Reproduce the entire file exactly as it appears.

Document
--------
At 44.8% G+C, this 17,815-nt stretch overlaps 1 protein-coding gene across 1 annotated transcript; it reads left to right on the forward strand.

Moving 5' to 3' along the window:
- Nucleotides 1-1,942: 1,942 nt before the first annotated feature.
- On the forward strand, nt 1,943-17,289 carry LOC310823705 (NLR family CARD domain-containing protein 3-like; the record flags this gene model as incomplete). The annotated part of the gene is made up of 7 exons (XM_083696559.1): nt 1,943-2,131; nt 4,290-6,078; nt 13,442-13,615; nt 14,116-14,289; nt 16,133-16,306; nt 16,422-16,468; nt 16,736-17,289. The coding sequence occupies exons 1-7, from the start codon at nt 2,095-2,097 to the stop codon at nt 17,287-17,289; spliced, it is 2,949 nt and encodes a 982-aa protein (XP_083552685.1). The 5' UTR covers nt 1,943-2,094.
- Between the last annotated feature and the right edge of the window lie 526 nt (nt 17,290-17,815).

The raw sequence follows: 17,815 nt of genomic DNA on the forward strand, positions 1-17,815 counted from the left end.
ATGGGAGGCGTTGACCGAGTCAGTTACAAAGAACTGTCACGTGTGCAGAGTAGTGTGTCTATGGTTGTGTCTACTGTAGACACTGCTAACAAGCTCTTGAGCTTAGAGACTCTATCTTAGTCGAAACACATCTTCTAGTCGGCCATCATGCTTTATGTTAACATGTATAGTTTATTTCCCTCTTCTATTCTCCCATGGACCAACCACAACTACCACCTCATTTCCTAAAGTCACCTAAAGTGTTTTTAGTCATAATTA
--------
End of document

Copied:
At 44.8% G+C, this 17,815-nt stretch overlaps 1 protein-coding gene across 1 annotated transcript; it reads left to right on the forward strand.

Moving 5' to 3' along the window:
- Nucleotides 1-1,942: 1,942 nt before the first annotated feature.
- On the forward strand, nt 1,943-17,289 carry LOC310823705 (NLR family CARD domain-containing protein 3-like; the record flags this gene model as incomplete). The annotated part of the gene is made up of 7 exons (XM_083696559.1): nt 1,943-2,131; nt 4,290-6,078; nt 13,442-13,615; nt 14,116-14,289; nt 16,133-16,306; nt 16,422-16,468; nt 16,736-17,289. The coding sequence occupies exons 1-7, from the start codon at nt 2,095-2,097 to the stop codon at nt 17,287-17,289; spliced, it is 2,949 nt and encodes a 982-aa protein (XP_083552685.1). The 5' UTR covers nt 1,943-2,094.
- Between the last annotated feature and the right edge of the window lie 526 nt (nt 17,290-17,815).

The raw sequence follows: 17,815 nt of genomic DNA on the forward strand, positions 1-17,815 counted from the left end.
ATGGGAGGCGTTGACCGAGTCAGTTACAAAGAACTGTCACGTGTGCAGAGTAGTGTGTCTATGGTTGTGTCTACTGTAGACACTGCTAACAAGCTCTTGAGCTTAGAGACTCTATCTTAGTCGAAACACATCTTCTAGTCGGCCATCATGCTTTATGTTAACATGTATAGTTTATTTCCCTCTTCTATTCTCCCATGGACCAACCACAACTACCACCTCATTTCCTAAAGTCACCTAAAGTGTTTTTAGTCATAATTA